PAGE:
Today’s National Student Walkout to Protest Gun Violence is a hopeful step in the right direction. On March 24th there’s the March for Our Lives Rally in Washington, DC, and local communities. After that it’s time for the next steps.  

#ENOUGH  Protect Kids Not Guns  #NeverAgain 

Mepham Students Walkout:  SLIDESHOW | GALLERY

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Politics 101 – TWWLI Workshop

From LONG ISLAND – by Ann Parry (ann-parry.com)
April 2, 2017

Last Sunday, when I entered Our Lady of Miraculous Medal Church in Wyandanch and saw the stage had a huge banner above it with the message  “to believe  – to belong  – to be compassionate,” it struck me as a fitting place for the Together We Will Long Island (TWWLI) group to hold their Politics 101 Activists Training workshop.

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And more to the point, this location that Suffolk County Legislator DeWayne Gregory helped secure for the event checked three crucial boxes: it safely accommodated at least 70 people (in fact, it could fit hundreds); it was reasonable for members coming from Nassau and Suffolk Counties; and it was free.

Wyandanch, New York, USA. March 26, 2017. At podium, DuWAYNE GREGORY, Presiding Officer and Suffolk County Legislator (Democrat - District 15), is speaking at Politics 101 event, the first of series of activist training workshops for members of TWW LI, the Long Island affiliate of national Together We Will. Speakers seated right of him are, L-R, LAURA CURRAN, JAY JACOBS, and LAUREN CORCORAN-DOOLIN. (Ann Parry/Ann Parry, FromLongIsland.com)

Wyandanch, NY, USA. March 26, 2017. At podium, DuWAYNE GREGORY,  Suffolk County Legislator & Presiding Officer (D – D15), speaks at TWWLI’s Politics 101. Speakers seated right of him are: LAURA CURRAN, JAY JACOBS, & LAUREN CORCORAN-DOOLIN. (© 2017 Ann Parry/Ann Parry.com)

TWW Background

TWW, which began in late 2016 and is run by volunteers, has four Core Values: to have Strategic Impact, Respect, Solidarity, and to Cultivate Action.

TWWLI, which began in January 2017, has been focusing mainly on making its concerns clear about Trump’s Cabinet appointees, Executive Orders, and ACA repeal & replace to Long Island’s federal elected officials:  Sen. Kirsten Gillibrand, Sen. Chuck Schumer, Rep. Lee Zeldin, Rep. Pete King, Rep Tom Suozzi, and Rep. Kathleen Rice.  (Their official online contact info is at end of this post.)

The group’s approaches include organizing protests; sending messages; participating in Town Halls of reps who hold them; and visiting the Long Island offices, if access permitted.

Wyandanch, New York, USA. March 26, 2017. GENNA HANAN, in audience, asks question during Politics 101 event, the first of series of activist training workshops for members of TWW LI, the Long Island affiliate of national Together We Will. (Ann Parry/Ann Parry, FromLongIsland.com)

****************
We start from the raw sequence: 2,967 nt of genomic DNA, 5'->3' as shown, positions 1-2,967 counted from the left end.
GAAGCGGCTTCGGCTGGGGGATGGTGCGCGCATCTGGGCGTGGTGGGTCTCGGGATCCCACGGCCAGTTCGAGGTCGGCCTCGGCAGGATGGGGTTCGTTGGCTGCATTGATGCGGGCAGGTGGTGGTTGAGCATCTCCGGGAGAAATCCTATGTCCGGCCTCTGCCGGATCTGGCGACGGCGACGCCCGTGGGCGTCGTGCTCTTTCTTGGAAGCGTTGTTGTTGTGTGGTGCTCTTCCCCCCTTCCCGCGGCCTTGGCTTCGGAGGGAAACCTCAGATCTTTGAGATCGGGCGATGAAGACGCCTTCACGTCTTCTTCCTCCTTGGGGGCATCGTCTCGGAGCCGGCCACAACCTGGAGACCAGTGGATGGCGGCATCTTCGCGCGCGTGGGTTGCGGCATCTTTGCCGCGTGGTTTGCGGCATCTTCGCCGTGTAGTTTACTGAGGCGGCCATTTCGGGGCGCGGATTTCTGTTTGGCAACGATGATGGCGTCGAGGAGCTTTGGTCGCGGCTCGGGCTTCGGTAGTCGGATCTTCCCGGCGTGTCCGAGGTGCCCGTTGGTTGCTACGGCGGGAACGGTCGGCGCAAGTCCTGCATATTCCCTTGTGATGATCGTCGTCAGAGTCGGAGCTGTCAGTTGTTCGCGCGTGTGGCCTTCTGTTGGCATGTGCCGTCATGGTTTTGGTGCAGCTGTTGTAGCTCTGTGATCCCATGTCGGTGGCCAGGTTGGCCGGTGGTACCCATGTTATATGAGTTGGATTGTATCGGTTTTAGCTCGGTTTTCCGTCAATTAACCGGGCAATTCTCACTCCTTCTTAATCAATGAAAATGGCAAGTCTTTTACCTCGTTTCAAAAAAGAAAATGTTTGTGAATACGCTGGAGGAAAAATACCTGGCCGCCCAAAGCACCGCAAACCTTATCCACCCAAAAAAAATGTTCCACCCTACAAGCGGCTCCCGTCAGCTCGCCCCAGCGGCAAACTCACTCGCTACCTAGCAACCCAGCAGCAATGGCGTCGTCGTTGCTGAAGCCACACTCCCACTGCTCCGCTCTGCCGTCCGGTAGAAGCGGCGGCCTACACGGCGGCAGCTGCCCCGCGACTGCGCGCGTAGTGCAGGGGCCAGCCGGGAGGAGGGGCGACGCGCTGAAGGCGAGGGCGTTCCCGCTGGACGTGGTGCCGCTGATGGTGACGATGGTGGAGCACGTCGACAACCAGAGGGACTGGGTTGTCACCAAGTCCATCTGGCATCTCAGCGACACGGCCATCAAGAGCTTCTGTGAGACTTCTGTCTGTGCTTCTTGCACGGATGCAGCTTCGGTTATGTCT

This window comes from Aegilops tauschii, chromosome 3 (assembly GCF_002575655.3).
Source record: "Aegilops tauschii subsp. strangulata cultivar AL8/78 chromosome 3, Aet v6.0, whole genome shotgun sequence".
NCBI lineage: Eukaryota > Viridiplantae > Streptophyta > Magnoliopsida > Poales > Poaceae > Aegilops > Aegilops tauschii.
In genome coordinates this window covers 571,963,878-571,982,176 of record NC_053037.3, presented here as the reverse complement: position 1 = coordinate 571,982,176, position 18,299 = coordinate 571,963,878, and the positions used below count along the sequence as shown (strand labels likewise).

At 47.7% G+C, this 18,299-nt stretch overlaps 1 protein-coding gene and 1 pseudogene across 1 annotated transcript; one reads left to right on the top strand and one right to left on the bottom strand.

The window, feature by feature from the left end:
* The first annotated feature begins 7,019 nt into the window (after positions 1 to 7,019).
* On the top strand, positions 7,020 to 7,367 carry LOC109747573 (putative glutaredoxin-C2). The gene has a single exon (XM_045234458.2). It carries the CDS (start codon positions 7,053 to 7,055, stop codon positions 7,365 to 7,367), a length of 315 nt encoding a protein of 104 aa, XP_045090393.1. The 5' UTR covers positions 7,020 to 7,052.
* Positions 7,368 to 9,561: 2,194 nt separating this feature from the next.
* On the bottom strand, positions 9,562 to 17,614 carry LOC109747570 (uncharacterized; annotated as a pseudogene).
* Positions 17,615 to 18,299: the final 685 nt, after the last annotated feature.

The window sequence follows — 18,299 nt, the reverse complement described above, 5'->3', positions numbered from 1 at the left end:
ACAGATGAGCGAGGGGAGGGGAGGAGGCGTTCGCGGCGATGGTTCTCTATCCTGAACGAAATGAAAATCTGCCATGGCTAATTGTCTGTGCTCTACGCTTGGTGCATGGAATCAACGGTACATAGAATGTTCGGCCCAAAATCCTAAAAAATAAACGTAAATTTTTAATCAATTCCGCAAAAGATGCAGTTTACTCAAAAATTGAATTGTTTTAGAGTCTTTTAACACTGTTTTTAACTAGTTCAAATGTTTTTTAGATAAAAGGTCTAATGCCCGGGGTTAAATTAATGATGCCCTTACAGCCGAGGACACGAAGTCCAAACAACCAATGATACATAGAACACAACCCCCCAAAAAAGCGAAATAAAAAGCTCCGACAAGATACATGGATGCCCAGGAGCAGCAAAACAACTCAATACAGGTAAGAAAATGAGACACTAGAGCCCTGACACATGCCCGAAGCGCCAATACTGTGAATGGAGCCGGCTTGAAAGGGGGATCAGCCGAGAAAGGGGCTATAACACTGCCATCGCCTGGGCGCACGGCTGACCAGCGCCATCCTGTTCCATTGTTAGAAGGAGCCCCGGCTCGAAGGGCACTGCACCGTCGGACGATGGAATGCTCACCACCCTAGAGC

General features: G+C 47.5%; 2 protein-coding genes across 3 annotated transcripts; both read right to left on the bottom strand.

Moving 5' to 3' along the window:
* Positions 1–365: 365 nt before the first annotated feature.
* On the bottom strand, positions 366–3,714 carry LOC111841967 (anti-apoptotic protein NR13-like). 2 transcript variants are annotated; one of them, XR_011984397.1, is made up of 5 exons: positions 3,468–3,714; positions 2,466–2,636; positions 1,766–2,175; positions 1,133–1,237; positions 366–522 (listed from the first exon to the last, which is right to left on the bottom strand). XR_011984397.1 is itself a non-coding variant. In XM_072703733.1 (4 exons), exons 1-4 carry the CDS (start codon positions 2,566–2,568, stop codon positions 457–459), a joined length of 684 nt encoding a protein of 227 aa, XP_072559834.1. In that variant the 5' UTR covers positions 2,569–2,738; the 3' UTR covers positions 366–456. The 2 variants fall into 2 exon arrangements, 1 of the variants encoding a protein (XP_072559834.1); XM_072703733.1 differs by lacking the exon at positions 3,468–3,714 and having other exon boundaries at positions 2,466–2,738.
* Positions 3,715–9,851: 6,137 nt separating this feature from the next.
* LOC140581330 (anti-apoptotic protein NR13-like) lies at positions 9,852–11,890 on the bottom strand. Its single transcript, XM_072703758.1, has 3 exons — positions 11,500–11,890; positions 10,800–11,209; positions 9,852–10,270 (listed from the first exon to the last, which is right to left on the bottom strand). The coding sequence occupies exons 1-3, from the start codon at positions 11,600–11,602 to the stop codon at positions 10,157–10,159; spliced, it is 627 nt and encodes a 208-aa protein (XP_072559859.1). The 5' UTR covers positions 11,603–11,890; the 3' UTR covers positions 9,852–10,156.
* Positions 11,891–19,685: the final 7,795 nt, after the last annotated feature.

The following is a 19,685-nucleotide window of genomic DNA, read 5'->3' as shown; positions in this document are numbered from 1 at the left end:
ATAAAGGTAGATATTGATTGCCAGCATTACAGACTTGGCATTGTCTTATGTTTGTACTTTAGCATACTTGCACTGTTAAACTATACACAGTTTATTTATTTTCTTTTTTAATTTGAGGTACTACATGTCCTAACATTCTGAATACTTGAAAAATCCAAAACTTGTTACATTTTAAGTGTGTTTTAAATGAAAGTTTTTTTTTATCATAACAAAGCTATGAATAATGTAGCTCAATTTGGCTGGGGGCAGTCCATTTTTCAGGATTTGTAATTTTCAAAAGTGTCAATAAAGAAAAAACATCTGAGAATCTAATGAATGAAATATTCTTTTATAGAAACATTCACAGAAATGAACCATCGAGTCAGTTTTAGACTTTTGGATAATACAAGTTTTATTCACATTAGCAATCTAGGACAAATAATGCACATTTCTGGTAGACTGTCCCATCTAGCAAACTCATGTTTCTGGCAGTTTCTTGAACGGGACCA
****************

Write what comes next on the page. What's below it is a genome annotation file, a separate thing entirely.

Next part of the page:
Wyandanch, NY, USA. March 26, 2017. Audience member GENNA HANAN asks speakers a questions during TWWLI’s Politics 101 event. (© 2017 Ann Parry/Ann-Parry.com)

All Politics is Local

The March 26th Politics 101 event was the first in a series of Together We Will Long Island workshops to help members be the most informed, effective activists possible.

TWWLI administrator Beth McManus introduced the program, and admin Sue Moller, my daughter, introduced each of the speakers, who spoke in this order:

Wyandanch, New York, USA. March 26, 2017. At center, JAY JACOBS, Chairman of Nassau County Democratic Committee, holds Certificate of Appreciation and American Flag presented by, (L) BETH McMANUS, and (R) SUE MOLLER, two administrators of Together We Will Long Island. Jacobs spoke at Politics 101 event, the first of a series of activist training workshops for members of TWW LI, the L.I. affiliate of TWW. (Ann Parry/Ann Parry, ann-parry.com)

Wyandanch, NY, USA. March 26, 2017. At center, JAY JACOBS, Chairman of Nassau County Democratic Committee, holds Certificate of Appreciation for speaking at Politics 101, a TWWLI event. (L) BETH McMANUS and (R) SUE MOLLER are two admins of the network. (© 2017 Ann Parry/Ann-Parry.com)

After the five presentations, audience members asked questions to the speakers and TWWLI admins. Based partly on the questions, it seemed some audience members had already been involved for months with TWWLI events and facebook discussions, and others were newcomers.

During Q & A, the speakers stressed the importance of focusing not only on national politics, but also having a strong presence in local politics – from school boards and library boards, to town councils, legislators on up.

What’s the Message

When one of the speakers said how important it was to make the network’s message heard, an audience member asked, “What’s our message?” 

Here are excerpts from Jay Jacobs’ answer:

Local message: It’s going to be about cleaning up our government, and putting back into place people who will run government for the purpose of delivering efficient services the best way they can, instead of taking care of the chosen few, their family and their friends….

Nation-wide basis:  [We have] always fought for average citizens, fought for those who couldn’t fight for themselves….  [introducing] social security, unemployment compensation, disability insurance… Medicaid, Medicare… Obamacare.

We have to be about making government more responsive to the needs of people, less responsive to special interests and a lot of money from corporate interests….  It’s going to be about going back to our roots….

Contact Info – L.I.’s National Reps

Contact Info for U.S. Senators and Congress members who serve Long Island, NY, constituents:

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TWWLI site:  twwli.org

TWW site:   twwusa.org

‘Politics 101’ Workshop:  SLIDESHOW    GALLERY

CONTACT ME